It is obligatory for a person who knows that his family will wail over him upon his death to write a will advising them not to do so; otherwise, he may be punished by their wailing on him.
Imam Shaafi’i, said that it is disliked that one sits for the condolences, referring to the gatherings in which the family of the deceased waits for those who desire to visit them for condolences. Instead, they all should go about their business, whether men or women.
It is from the Sunnah to prepare food for the grieving family (since they are preoccupied by their grief) and it is disliked to eat of their food or to prepare food for the people who gather at their place.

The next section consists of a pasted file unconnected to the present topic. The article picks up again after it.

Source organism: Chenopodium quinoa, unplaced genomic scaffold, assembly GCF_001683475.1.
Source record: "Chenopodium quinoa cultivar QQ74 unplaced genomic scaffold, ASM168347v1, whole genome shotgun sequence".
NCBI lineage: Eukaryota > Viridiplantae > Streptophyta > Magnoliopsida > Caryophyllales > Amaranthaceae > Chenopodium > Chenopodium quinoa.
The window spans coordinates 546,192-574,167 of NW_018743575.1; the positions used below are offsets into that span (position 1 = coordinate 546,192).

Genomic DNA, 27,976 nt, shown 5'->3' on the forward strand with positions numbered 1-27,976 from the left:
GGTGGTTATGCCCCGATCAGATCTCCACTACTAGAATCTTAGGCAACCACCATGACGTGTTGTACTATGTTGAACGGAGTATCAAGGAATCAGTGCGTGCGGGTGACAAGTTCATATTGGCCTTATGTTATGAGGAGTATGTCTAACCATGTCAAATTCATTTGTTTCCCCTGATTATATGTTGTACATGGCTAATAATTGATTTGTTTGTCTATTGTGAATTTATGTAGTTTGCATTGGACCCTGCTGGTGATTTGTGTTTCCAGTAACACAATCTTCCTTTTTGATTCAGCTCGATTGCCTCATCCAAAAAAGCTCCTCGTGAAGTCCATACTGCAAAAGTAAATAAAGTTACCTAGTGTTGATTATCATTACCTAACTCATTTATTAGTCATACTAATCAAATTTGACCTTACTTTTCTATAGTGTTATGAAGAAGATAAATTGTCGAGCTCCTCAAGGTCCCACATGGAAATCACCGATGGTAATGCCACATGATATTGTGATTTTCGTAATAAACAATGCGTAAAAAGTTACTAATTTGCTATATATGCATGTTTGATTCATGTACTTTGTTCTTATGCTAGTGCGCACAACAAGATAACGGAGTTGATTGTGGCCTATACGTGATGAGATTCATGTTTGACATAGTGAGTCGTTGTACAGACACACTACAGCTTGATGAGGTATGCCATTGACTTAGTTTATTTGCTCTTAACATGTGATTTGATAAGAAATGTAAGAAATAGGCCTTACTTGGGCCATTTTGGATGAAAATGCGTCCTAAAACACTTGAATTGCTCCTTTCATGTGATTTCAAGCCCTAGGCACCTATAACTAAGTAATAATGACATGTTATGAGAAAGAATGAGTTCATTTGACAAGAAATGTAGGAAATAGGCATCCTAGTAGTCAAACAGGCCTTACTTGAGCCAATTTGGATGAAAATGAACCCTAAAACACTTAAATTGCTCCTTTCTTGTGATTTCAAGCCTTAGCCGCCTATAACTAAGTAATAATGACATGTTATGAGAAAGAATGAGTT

Please see Islamweb Fatwa: 84697, and Explanation of the last tenth of the Quran, p: 124.
This is just a brief description of the Fiqh of Janaaza, for more details see Sayid As-Saabiq's book Fiqh-Us-Sunnah Chapter Funerals and Dhikr, please try the following link-